PROJECT: Utensil Tray

PROJECT: Utensil Tray

This silverware and utensil tray has enough spaces in its main compartment to keep your forks, knives and spoons in order. There’s also a rear compartment that can be used to store steak knives or as more divided space for other larger items.

I decided to use my router table to form all the grooves, rabbets and dadoes in this project, but you could also do all the machining with a table saw and dado blade. Feel free to modify the positions of the dadoes shown in the Drawings to create spacing that suits your needs best.

Cutting rabbet for silverware tray joinery
The author used a 1/2″-diameter straight bit, raised to 1/4″ cutting height, to mill a rabbet on each end of the tray sides.

Start construction by cutting all the parts to size as specified in the Material List. Then install a 1/2″-diameter straight bit in the router table. Raise the bit to 1/4″ and set the fence so the back of the bit is flush with the fence facings. Rout a 1/2″-wide x 1/4″-deep rabbet in each end of the tray sides to capture the front and back pieces. Next, cut the 1/2″-wide x 1/4″-deep dadoes in the tray sides for the cross and rear dividers. Be sure to remember that the tray sides are mirror opposites of each other.

Milling More Grooves, Dadoes

Setting up straight router bit for cutting tray joint
The back of the bit was set flush with the fence facings.

Switch to a 1/4″ straight bit, set its height to 1/4″ and position the fence 1/4″ away from the back of the bit. Go ahead and mill a groove for the tray’s bottom panel along the inside faces of the tray sides, front and back, along the full length of these parts.

Guiding cut for installing bottom panel in tray
Plow a 1/4″ x 1/4″ groove along the inside face of the tray front, back and side workpieces for the bottom panel. Locate these grooves 1/4″ up from the bottom edges of the parts.

You can use the same bit at the same height to rout the four dadoes in the tray front and cross divider that will hold the silverware dividers. I found it helpful to tape these two pieces together with their ends aligned so I could rout both parts at the same time. It ensures that the dadoes will line up with one another correctly when the tray is assembled.

Cutting slots for making dividers in silverware tray
Rout four 1/4″-deep x 1/4”-wide dadoes across the inside faces of the tray front and cross divider to house the silverware dividers. Taping these parts together ensures that the dadoes will align.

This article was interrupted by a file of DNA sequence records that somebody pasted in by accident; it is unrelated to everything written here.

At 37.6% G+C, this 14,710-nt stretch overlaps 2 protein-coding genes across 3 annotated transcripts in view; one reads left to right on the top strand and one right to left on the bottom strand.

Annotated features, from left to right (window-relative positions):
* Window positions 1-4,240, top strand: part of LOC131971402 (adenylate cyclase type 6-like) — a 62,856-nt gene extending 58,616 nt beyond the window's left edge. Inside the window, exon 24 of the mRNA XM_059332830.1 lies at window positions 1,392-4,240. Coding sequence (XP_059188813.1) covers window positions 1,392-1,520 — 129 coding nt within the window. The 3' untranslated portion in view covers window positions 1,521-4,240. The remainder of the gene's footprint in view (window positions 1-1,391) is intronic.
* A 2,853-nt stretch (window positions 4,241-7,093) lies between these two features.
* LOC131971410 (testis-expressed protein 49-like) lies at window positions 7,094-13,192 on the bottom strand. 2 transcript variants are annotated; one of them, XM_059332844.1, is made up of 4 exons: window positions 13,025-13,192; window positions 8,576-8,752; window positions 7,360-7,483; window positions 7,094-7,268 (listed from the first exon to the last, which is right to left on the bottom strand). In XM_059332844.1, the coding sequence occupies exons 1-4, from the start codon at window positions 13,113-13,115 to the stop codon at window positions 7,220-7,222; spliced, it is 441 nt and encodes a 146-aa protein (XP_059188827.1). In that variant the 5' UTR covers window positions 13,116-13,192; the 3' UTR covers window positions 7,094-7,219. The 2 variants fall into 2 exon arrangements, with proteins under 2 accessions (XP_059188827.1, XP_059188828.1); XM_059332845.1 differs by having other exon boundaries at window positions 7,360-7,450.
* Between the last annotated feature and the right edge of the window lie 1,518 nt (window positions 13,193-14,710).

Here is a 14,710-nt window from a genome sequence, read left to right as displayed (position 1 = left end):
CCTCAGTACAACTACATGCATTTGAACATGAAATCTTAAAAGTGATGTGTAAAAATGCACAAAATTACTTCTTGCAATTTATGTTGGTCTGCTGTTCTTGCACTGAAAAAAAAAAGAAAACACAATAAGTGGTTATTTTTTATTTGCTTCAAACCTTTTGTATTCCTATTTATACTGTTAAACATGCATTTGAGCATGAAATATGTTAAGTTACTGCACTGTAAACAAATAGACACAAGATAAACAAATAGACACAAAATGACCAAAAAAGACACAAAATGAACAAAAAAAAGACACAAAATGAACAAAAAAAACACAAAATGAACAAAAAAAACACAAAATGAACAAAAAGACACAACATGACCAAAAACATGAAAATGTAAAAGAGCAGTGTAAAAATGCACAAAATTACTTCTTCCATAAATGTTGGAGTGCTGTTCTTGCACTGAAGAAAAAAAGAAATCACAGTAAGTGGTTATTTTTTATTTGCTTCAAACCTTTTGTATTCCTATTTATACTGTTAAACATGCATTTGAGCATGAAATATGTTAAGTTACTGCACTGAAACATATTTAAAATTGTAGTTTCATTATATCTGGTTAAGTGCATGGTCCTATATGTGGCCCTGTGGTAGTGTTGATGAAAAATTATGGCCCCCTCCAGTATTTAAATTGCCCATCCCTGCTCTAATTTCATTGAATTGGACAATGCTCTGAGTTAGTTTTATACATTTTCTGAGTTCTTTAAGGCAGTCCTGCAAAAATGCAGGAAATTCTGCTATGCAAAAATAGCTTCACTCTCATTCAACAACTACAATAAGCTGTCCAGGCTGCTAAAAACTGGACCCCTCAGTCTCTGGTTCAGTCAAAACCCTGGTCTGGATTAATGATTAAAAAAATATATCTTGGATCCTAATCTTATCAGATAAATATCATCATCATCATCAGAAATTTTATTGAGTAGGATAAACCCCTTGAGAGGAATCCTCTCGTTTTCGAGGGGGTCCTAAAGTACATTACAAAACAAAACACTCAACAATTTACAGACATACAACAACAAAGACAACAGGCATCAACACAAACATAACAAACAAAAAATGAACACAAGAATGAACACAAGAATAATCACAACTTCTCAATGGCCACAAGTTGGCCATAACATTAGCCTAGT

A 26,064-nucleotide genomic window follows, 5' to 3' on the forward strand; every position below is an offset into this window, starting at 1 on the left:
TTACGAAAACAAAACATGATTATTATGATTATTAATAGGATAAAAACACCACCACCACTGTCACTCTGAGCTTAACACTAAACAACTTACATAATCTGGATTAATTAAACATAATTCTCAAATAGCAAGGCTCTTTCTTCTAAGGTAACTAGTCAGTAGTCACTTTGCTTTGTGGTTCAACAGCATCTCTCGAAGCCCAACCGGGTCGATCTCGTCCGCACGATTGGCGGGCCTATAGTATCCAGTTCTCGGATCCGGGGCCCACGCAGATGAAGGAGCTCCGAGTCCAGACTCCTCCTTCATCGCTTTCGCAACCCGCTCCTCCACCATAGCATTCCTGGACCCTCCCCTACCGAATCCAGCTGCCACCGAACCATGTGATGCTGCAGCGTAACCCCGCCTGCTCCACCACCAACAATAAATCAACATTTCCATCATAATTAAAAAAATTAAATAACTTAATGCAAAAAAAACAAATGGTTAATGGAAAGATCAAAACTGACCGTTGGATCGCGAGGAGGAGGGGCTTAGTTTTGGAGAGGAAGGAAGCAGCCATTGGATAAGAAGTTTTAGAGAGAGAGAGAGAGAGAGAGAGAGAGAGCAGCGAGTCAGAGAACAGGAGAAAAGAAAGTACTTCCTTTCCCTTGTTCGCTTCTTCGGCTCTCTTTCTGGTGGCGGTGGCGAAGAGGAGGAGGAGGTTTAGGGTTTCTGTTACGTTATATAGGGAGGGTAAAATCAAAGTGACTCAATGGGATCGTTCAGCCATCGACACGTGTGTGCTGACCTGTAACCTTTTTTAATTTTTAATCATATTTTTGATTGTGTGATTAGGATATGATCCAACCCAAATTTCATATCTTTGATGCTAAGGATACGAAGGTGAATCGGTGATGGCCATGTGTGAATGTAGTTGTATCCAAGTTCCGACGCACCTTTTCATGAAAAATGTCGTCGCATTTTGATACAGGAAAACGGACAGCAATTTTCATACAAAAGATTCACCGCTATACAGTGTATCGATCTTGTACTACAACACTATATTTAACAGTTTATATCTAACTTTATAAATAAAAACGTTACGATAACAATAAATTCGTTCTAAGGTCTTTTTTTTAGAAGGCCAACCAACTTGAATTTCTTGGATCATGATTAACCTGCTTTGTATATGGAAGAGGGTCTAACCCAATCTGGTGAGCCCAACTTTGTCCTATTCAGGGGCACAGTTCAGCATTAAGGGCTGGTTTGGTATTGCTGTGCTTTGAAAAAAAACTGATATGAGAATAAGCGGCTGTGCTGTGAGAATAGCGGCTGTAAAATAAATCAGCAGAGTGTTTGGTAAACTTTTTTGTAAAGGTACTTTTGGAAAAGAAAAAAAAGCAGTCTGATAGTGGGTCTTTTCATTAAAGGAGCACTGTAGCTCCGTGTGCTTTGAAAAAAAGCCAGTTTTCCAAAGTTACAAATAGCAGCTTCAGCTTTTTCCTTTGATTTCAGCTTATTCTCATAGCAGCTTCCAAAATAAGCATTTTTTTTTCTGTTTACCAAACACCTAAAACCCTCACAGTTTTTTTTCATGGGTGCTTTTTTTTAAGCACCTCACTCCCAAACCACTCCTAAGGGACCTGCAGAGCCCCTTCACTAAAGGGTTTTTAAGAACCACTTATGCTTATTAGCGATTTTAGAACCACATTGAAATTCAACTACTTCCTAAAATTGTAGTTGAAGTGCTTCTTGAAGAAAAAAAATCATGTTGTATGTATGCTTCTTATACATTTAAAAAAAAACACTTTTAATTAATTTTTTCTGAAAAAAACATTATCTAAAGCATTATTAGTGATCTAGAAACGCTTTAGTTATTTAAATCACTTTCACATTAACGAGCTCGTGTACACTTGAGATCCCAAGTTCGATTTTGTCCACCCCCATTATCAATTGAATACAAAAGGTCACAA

Now, gather the four silverware dividers so you can draw a large radius on the top edge of each to mark their recessed cutouts. To lay these out, first draw a centerline across the width of each divider, and mark the center point of these lines (it establishes the apex of the curve).

Marking the cutting lines for curved silverware dividers
Lay out the silverware divider recesses with a compass opened to a 4-1/2″ radius. Locate the apex of these curves at the center of the parts. A line drawn on the bench can register the compass point.

Open a compass to 4-1/2″ then set up for drawing each curve. I just drew a line on my workbench, aligned it with the centerline on each silverware divider, and used the bench layout line to locate the point of my compass for drawing the radius. Cut the recesses out at your band saw, and sand the curves smooth.

Assembling the Tray, Adding Optional Parts

Test fitting the parts of the silverware tray
Assemble the tray’s front, back, sides, cross divider and bottom with glue and a band clamp. The silverware dividers are only dry-fitted here, so they can be removed, if needed.

Sand all the parts you’ve made so far up to 180-grit. Then assemble the tray, applying glue to the corner rabbets, bottom grooves and dadoes for the cross divider. I used a band clamp to hold the parts securely. When you tighten it, be careful that the tray remains square; its diagonal measurements should match. I didn’t glue the silverware dividers or rear divider in place so those can be removed if my storage needs change. After the glue dried, I simply top-coated the tray with wipe-on poly to match the knife block.

Using table saw to cut slots for knife holder
Cutting a series of saw kerfs across a scrap workpiece is a quick option for creating a slotted steak knife holder for the tray’s rear compartment.

One option for filling the tray’s rear compartment is with a steak knife holder. Making it is simple: I just cut 1/2″-deep kerfs for the knife blades across the face of a 3/4″ x 5″ x 6-3/4″ piece of scrap walnut. I spaced the knife-blade slots 3/4″ apart, with this spacing centered on the slots. The steak knife holder fits the tray if the rear divider is removed.

Silverware tray for installing in a drawer

Not all steak knives will be long enough to fill the area that’s left for their handles beside the knife block. So, I cut a 3/4″ x 1″ x 5″ filler block and placed that behind the ends of the handles to prevent the knives from sliding out of their blade slots.

Click Here to Download the Drawings and Materials List.

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